The “surprise” I mentioned was not the fact that having a different
boot for a second install requires a different
efi. I understood what
Having done all this multiple times recently, and very similar to what the OP described trying, my experience has been that Anaconda reliably creates entries in the new
loader/entries directory for all the other fedora installs on the same drive.
So the surprise was “I couldn’t boot the previous installation anymore.”
Not a bad idea, but I think not that vital. Whatever you install last will almost certainly create an acceptable efi partition in every way, other than possibly the uuid in
EFI/fedora/grub.cfg, which is easy to fix afterward if you hadn’t backed it up and had it clobbered by something you expected to not trash it.
But the contents of
/boot/grub2/grub.cfg get messed up by Anaconda and by
dnf and it takes more than a tiny edit to fix them. I think having backups of those is vital. After anything messes with those, I think you want to compare/merge in order to undo all the destructive changes and keep anything that was added or changed for good reason.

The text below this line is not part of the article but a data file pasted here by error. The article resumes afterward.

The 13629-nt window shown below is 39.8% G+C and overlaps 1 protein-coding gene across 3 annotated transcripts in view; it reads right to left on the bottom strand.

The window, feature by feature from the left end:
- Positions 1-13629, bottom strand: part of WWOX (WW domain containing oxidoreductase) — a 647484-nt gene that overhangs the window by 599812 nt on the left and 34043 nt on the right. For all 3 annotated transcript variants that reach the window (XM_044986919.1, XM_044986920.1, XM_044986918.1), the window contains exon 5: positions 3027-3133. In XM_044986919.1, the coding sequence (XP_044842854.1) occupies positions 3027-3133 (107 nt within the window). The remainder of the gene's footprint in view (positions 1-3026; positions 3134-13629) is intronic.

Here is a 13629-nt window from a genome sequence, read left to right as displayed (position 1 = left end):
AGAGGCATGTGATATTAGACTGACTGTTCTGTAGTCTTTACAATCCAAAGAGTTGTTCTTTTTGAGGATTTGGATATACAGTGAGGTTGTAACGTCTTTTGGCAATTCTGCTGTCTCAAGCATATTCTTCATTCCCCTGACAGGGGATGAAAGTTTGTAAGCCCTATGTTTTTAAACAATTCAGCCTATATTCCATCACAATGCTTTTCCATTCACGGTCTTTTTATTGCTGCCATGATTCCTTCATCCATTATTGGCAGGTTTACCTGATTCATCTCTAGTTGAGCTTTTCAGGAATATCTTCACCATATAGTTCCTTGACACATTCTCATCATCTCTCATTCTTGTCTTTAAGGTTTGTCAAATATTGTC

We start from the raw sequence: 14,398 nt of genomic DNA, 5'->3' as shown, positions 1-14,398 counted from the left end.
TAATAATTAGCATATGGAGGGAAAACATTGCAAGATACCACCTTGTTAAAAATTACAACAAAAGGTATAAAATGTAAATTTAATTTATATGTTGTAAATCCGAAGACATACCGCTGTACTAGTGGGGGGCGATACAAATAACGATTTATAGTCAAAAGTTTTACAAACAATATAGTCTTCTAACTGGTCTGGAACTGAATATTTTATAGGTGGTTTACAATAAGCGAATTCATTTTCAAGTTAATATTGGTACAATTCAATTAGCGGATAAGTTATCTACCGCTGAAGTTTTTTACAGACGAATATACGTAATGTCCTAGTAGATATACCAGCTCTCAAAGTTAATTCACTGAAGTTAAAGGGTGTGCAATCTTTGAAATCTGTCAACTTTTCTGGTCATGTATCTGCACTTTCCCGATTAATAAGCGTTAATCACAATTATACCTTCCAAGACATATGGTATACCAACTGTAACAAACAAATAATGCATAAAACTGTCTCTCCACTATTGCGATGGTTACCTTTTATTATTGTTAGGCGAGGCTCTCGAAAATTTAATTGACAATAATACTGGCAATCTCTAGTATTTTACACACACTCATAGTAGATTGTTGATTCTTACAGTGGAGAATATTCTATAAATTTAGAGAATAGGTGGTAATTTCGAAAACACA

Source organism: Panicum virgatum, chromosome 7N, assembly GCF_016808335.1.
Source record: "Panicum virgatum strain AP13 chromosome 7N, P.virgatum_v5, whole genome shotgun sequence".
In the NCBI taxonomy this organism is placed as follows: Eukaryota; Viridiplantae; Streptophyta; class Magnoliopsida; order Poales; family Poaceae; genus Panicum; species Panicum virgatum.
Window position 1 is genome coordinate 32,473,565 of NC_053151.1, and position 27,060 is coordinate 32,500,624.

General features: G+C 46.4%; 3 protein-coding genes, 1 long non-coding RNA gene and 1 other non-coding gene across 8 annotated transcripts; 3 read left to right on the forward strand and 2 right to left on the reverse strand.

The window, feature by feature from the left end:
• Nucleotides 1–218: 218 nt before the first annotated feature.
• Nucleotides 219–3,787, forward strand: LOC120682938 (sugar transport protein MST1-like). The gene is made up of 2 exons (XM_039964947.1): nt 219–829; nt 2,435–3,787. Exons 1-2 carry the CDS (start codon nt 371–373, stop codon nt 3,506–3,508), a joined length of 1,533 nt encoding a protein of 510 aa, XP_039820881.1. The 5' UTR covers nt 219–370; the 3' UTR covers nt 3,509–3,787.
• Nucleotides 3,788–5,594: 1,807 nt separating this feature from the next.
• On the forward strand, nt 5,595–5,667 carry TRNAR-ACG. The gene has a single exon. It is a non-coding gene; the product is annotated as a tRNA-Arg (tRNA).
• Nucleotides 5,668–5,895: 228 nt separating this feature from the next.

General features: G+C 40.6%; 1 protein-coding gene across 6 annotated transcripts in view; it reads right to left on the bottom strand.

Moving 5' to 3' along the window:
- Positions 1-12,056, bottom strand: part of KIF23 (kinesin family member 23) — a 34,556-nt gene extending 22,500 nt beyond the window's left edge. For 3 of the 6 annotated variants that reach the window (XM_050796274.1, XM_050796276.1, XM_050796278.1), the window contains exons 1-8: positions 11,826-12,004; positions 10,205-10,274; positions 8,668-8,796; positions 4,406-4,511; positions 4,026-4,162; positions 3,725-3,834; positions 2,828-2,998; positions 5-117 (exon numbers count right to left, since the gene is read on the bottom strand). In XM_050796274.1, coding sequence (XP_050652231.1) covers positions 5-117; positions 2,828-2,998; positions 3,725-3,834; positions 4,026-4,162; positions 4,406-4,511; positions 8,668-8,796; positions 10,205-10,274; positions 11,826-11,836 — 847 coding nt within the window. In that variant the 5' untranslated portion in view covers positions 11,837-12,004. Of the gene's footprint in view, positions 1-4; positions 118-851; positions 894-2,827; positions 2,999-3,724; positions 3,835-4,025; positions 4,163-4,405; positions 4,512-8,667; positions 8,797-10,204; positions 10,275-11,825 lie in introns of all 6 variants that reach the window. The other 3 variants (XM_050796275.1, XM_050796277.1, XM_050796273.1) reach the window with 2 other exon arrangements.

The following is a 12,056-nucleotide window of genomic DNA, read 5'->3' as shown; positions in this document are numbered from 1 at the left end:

When Anaconda does create an entirely new
boot then you want to merge some things from there to your old
boot (and fix the uuid in
EFI/fedora/grub.cfg to get back to using your old
boot). Or merge things from the old
boot to the new
boot and keep the new one and not fix the uuid. But since Anaconda isn’t the only thing messing up the contents of
boot a backup of that is still vital.
Have I misunderstood that? In limited experimentation, I came to the conclusion that was limiting the number of kernels kept in one
root partition and not the number in
boot is shared by multiple
root. Of course, when it removes a kernel from
root it removes the same one from
But for anyone experimenting with versions or variants in any way (even just early adopter of the next version) the default of 3 is dangerously low. Disk space is cheap (even SSD space). I messed up recently by experimenting without raising that limit. I want it high enough that DNF just doesn’t delete kernels. I’d rather go to the effort to clean those up myself when I’m sure I never want them again. Others probably just want it high enough to delay the automatic removal until it is less likely to be a bad idea.
I hate threads that tell you to do something non obvious, with telling how, so:
/etc/dnf/dnf.conf and find the definition of
installonly_limit and change the number there to something safe.